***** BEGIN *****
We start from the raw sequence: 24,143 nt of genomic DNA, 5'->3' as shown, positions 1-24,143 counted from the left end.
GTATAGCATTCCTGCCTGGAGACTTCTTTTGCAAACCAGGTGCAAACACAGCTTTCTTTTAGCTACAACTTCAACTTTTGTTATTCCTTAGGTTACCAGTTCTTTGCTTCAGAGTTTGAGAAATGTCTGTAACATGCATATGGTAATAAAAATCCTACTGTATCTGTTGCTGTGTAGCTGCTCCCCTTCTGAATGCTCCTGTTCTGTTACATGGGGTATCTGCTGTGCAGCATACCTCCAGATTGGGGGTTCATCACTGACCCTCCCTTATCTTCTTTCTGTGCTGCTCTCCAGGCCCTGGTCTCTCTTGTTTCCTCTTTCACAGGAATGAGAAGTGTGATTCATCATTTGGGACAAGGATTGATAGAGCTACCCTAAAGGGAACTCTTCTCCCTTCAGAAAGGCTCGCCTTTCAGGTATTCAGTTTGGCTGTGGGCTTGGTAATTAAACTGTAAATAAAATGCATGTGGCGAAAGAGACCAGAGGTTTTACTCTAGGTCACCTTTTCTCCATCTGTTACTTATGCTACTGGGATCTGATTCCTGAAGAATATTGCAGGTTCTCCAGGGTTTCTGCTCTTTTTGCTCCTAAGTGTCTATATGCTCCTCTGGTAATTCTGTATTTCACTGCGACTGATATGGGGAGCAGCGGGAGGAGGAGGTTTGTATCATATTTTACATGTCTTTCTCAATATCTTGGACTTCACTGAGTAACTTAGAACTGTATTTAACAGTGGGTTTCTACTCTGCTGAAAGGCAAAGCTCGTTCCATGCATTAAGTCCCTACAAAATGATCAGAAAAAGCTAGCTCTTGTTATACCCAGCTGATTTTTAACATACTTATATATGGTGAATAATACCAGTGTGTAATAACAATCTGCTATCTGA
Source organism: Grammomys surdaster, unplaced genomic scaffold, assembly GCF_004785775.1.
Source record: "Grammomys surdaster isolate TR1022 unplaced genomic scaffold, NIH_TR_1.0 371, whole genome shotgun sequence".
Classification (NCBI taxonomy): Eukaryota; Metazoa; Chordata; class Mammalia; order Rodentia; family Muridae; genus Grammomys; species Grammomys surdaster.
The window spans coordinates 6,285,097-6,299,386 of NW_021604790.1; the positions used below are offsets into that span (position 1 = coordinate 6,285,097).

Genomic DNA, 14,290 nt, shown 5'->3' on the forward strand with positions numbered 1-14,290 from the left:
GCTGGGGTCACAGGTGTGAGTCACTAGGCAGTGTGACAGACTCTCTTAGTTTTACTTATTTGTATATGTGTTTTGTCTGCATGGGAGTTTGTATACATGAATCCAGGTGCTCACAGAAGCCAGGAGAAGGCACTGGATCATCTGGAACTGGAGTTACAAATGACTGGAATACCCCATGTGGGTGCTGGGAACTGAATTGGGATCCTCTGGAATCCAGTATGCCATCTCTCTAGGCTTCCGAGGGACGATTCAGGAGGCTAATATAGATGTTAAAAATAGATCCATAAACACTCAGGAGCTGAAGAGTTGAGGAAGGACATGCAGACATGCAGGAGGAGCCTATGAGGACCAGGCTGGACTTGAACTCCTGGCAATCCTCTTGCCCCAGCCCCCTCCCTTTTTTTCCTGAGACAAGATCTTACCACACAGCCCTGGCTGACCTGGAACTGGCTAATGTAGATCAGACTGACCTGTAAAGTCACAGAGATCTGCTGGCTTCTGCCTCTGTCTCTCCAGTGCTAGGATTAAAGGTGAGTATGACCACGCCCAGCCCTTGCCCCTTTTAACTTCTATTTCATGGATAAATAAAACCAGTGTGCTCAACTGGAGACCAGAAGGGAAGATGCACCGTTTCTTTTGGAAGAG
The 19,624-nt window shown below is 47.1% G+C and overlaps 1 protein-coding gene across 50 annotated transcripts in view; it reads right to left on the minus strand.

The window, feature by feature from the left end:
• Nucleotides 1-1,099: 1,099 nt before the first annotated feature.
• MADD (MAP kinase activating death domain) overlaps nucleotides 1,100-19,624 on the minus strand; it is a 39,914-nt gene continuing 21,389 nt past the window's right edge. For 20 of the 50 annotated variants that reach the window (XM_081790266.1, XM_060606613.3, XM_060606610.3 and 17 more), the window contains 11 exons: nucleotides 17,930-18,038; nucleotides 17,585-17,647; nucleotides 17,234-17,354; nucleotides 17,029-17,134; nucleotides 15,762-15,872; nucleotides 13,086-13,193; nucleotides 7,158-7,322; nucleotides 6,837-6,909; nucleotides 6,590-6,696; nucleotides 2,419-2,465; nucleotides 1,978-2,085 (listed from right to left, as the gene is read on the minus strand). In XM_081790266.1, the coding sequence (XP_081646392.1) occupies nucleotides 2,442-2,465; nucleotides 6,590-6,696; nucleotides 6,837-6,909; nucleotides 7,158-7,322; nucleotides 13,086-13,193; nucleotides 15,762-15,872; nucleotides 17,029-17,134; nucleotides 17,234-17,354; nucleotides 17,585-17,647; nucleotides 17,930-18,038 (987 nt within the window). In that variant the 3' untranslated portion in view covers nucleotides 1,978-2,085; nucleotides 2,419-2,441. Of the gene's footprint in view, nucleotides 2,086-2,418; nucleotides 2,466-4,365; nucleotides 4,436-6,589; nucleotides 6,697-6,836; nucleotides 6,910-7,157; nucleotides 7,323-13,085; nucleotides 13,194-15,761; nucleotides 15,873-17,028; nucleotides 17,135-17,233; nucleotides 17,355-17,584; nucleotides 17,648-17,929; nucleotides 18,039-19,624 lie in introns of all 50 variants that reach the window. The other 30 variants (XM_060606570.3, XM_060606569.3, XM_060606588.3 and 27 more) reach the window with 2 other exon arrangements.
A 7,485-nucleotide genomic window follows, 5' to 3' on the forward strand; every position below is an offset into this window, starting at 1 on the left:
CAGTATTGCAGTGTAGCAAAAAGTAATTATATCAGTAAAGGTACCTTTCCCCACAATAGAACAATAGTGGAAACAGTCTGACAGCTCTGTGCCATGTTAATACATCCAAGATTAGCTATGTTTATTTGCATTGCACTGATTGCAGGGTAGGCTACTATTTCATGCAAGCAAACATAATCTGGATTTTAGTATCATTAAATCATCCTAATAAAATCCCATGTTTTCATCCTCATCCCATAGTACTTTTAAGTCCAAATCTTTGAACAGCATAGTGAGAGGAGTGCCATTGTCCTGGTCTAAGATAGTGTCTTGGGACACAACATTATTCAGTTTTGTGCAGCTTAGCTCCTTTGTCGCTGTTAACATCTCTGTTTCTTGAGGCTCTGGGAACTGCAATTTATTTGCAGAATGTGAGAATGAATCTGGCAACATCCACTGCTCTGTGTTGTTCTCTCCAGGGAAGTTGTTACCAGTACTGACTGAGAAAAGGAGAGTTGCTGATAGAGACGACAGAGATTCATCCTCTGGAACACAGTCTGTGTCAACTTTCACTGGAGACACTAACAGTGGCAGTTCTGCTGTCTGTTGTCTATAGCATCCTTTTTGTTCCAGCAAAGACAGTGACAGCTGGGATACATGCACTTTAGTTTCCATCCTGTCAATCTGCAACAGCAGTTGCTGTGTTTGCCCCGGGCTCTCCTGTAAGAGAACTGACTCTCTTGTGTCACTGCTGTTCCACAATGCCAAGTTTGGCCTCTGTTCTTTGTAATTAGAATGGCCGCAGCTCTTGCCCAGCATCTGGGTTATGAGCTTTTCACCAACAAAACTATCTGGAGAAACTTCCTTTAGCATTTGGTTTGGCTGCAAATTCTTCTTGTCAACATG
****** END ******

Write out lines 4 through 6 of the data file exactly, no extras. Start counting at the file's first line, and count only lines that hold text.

Source record: "Grammomys surdaster isolate TR1022 unplaced genomic scaffold, NIH_TR_1.0 371, whole genome shotgun sequence".
Classification (NCBI taxonomy): Eukaryota; Metazoa; Chordata; class Mammalia; order Rodentia; family Muridae; genus Grammomys; species Grammomys surdaster.
The window spans coordinates 6,285,097-6,299,386 of NW_021604790.1; the positions used below are offsets into that span (position 1 = coordinate 6,285,097).